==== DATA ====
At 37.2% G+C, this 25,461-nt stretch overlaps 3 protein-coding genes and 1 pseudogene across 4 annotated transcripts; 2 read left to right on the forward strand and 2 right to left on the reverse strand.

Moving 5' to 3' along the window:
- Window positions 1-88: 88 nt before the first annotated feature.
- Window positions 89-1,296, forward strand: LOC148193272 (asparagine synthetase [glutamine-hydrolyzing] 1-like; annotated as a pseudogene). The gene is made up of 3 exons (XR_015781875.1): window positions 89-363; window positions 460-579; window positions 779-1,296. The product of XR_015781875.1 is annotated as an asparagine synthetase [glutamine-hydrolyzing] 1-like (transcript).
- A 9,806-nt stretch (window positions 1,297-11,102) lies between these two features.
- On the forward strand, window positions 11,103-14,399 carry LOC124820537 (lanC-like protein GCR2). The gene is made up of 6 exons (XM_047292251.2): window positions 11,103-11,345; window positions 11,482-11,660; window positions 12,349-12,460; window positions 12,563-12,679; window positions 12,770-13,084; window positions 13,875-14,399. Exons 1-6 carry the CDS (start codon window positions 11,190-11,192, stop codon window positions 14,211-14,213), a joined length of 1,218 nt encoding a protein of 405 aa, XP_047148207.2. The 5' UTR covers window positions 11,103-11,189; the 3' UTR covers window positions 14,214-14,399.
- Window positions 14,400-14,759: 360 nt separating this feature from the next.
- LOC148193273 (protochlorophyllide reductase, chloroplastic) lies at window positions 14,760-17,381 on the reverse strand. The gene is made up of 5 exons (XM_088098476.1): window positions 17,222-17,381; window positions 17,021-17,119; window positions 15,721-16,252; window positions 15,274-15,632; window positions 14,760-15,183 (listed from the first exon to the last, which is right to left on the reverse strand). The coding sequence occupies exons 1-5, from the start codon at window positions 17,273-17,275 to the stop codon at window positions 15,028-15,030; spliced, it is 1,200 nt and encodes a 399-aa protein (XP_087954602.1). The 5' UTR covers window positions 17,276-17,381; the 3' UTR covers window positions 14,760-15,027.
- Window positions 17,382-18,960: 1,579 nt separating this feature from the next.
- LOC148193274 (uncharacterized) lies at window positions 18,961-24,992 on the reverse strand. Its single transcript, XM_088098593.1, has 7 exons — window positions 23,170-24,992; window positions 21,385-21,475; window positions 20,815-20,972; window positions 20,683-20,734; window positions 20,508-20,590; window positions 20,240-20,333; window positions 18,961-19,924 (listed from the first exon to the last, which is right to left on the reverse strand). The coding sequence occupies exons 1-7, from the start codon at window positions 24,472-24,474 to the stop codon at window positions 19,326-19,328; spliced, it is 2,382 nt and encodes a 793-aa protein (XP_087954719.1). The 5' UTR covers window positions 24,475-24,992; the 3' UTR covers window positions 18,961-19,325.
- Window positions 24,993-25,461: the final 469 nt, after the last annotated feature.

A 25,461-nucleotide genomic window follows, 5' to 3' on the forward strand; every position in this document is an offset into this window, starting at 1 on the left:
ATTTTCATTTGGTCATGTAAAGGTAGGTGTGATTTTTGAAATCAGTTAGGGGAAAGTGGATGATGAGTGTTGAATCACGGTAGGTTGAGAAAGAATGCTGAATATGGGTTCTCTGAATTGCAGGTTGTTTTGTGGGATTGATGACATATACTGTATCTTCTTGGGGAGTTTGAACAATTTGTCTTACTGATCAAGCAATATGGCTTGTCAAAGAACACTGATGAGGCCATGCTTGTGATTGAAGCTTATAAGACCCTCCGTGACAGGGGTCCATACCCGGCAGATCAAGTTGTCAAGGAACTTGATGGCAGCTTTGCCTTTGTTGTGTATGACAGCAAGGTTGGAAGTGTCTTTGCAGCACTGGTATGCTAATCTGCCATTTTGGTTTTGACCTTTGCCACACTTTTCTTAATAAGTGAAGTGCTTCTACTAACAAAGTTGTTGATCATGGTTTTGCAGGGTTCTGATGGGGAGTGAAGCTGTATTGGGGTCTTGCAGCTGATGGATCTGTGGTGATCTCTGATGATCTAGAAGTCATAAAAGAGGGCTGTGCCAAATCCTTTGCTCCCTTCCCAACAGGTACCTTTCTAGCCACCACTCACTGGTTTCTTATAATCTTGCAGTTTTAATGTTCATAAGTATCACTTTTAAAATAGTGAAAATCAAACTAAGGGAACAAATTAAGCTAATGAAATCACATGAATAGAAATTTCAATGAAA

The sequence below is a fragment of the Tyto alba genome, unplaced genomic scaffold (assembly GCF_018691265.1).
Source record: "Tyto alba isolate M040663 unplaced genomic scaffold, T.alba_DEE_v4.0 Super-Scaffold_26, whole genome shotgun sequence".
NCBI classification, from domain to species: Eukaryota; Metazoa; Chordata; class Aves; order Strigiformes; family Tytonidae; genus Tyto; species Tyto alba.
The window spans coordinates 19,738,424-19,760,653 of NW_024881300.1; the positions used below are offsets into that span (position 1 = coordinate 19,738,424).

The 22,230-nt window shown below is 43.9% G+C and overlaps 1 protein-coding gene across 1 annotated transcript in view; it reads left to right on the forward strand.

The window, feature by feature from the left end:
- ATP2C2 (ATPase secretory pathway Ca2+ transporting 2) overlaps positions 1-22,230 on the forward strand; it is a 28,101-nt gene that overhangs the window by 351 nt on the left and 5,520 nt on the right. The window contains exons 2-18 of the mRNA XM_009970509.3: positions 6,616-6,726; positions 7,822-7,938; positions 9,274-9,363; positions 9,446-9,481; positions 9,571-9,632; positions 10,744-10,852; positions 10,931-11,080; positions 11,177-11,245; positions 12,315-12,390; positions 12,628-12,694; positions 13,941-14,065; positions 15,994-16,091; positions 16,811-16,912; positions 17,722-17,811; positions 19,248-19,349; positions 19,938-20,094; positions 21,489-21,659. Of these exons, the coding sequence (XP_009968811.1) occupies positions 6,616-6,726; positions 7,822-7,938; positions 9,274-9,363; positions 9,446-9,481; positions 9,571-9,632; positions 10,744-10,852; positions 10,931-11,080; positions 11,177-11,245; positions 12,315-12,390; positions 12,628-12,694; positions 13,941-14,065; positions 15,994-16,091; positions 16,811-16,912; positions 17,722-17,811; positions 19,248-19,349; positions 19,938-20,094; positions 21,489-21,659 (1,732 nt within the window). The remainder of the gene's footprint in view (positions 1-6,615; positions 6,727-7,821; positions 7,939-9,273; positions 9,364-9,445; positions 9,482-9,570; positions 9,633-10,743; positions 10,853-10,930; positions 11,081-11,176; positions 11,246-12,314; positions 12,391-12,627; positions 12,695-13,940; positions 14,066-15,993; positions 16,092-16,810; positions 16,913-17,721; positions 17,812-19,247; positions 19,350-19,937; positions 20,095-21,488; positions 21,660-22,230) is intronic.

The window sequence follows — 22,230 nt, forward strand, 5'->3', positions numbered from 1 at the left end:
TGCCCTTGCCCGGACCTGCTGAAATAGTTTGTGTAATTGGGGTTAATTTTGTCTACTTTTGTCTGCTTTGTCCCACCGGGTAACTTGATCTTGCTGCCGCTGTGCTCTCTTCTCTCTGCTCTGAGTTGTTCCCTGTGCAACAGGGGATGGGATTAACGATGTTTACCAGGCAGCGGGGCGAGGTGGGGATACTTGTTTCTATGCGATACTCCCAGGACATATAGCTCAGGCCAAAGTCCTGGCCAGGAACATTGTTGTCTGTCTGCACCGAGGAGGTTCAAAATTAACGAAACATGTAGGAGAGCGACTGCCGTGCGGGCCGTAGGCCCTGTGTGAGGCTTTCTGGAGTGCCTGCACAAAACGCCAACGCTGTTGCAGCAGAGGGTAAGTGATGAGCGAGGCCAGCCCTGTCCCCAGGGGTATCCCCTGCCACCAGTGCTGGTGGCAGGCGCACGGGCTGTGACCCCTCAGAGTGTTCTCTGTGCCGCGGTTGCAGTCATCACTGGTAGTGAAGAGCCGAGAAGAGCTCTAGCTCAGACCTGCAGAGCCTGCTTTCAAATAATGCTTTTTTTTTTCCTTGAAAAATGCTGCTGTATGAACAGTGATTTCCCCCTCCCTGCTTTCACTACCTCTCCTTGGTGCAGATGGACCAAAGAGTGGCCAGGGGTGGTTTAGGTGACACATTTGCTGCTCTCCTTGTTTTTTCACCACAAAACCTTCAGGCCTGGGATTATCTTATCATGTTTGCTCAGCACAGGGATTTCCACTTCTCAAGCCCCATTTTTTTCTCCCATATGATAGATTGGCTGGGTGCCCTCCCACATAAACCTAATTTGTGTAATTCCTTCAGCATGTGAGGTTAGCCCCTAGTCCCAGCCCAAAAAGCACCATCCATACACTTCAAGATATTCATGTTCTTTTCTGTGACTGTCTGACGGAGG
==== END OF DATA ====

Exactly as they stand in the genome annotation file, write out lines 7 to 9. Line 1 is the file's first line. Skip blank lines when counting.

- Window positions 14,400-14,759: 360 nt separating this feature from the next.
- LOC148193273 (protochlorophyllide reductase, chloroplastic) lies at window positions 14,760-17,381 on the reverse strand. The gene is made up of 5 exons (XM_088098476.1): window positions 17,222-17,381; window positions 17,021-17,119; window positions 15,721-16,252; window positions 15,274-15,632; window positions 14,760-15,183 (listed from the first exon to the last, which is right to left on the reverse strand). The coding sequence occupies exons 1-5, from the start codon at window positions 17,273-17,275 to the stop codon at window positions 15,028-15,030; spliced, it is 1,200 nt and encodes a 399-aa protein (XP_087954602.1). The 5' UTR covers window positions 17,276-17,381; the 3' UTR covers window positions 14,760-15,027.
- Window positions 17,382-18,960: 1,579 nt separating this feature from the next.